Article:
Can Eric Holder reschedule marijuana, and why is he ducking the issue?

By Oscar Pascual |

Outgoing Attorney General Eric Holder was asked earlier this month at his National Press Club speech whether the president should consider reclassifying marijuana in his remaining years in office. Here’s what he had to say:

“I think that Congress ultimately has to do that (reclassify marijuana). This is … a topic that ultimately, I think ought to be engaged in by our nation, informed by the experiences that we see in Colorado, in Washington. There is, I think, a legitimate debate to be had on both sides of that question – where marijuana ought to be in terms of its scheduling.”

It sounds like Holder just threw Congress under the bus, which Democratic Rep. Steve Cohen didn’t take lightly.

“I am concerned, however, about your comments regarding the classification of marijuana,” responded Cohen in a letter to Holder. “As you know, you already have the statutory authority to reclassify marijuana.”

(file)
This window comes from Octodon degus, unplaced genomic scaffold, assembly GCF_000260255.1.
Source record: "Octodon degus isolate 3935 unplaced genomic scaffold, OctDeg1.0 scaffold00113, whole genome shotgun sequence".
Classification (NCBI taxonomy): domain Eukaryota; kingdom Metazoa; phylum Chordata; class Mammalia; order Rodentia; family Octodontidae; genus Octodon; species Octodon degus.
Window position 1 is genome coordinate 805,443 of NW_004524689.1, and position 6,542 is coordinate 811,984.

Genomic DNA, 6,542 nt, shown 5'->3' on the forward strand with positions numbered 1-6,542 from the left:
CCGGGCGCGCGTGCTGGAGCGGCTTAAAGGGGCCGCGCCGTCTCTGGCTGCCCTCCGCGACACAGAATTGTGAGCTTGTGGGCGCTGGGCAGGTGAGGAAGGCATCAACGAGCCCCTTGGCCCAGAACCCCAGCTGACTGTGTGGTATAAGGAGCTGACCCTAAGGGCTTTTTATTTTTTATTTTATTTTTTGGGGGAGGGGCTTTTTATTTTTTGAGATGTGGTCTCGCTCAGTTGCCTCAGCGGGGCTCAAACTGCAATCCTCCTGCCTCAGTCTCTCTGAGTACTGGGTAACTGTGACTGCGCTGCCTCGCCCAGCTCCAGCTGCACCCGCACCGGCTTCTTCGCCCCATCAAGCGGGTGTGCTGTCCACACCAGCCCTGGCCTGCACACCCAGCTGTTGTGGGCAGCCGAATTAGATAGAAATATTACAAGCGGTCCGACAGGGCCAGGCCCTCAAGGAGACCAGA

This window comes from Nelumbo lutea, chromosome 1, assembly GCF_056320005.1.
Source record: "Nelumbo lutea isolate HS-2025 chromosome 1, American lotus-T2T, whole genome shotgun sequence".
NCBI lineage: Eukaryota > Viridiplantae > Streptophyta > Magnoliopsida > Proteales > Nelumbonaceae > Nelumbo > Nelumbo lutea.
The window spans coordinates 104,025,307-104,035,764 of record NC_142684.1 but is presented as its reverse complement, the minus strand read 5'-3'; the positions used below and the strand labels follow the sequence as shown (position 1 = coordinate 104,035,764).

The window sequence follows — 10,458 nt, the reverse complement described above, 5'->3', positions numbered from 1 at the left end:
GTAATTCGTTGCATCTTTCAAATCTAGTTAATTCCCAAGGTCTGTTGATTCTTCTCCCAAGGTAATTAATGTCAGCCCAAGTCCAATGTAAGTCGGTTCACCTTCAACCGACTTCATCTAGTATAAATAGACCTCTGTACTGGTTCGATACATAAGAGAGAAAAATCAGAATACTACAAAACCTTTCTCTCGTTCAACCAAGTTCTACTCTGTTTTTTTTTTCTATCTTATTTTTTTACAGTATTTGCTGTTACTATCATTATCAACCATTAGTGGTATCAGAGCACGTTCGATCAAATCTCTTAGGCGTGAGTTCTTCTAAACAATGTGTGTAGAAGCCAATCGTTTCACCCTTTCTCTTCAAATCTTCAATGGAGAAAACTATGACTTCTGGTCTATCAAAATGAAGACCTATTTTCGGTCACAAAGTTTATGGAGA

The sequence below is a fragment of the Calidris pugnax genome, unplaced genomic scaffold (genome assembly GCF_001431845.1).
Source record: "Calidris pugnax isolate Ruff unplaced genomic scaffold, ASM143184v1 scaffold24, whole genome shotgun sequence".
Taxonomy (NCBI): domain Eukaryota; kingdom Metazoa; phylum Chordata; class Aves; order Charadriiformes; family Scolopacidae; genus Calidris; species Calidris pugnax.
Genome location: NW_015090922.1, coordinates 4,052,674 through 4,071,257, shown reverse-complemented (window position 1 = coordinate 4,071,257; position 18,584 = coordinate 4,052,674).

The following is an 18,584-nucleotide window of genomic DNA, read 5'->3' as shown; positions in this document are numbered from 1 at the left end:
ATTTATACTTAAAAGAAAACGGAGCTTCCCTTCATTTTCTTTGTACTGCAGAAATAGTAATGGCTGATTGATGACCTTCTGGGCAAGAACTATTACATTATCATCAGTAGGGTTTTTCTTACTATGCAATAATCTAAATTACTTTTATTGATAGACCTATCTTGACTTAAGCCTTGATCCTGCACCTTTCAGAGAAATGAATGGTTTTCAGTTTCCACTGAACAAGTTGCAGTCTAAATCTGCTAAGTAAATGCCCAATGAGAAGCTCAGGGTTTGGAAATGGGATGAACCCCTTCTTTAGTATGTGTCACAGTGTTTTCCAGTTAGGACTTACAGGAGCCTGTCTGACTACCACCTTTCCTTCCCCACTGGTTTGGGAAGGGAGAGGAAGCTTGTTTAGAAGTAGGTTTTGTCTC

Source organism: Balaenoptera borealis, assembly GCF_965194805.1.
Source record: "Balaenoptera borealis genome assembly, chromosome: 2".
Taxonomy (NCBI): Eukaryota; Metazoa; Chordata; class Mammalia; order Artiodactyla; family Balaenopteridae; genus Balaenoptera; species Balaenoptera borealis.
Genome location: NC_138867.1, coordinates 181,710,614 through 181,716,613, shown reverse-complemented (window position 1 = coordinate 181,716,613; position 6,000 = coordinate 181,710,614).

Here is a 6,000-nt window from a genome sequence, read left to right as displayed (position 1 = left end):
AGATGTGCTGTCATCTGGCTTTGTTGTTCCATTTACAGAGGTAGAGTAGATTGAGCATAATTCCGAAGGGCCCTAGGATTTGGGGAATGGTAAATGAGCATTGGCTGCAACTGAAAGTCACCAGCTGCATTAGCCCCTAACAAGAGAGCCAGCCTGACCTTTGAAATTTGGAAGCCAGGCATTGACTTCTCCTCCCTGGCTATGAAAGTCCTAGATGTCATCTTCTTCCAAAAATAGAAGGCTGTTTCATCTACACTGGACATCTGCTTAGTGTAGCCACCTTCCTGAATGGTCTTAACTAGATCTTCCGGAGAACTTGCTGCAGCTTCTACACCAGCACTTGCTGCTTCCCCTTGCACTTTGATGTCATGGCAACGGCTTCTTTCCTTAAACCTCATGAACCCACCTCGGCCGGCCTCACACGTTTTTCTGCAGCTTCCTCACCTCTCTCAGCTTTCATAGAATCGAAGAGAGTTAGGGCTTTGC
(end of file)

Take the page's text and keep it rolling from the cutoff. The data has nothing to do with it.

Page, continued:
So who’s right?

According to some facts from the Washington Post, the attorney general can, under federal law, move to add, reschedule, or remove drugs on his own, at the request of the health and human services or in response to a public petition. But before doing so, the law also requires the attorney general to gather data from scientific and medical evaluations from the HHS secretary.

That’s where it gets tricky. Since marijuana is still labeled a Schedule I drug, researchers aren’t legally allowed to obtain federal funding to study it. While studies have been done and continue to take place, experts say that the efforts are at a smaller scale than needed.

Therein lies the rub. As long as marijuana is a Schedule I drug, it’s pretty much illegal to prove that it isn’t.

It’s probably the reason why Holder passed the buck to Congress, who can pass laws to change the rescheduling of drugs much easier than the bureaucratic muck Holder has to work though.

So, in essence, both Holder and Cohen are right.

Sure, Holder could go through all the trouble of getting several federal agencies to finally play nice with each other, but that’s just way too much work for a guy who doesn’t even want to be there in the first place.

So why not look to Congress instead, who seems like they already have a few members on board for legalization.

Photo via Flickr/departmentofed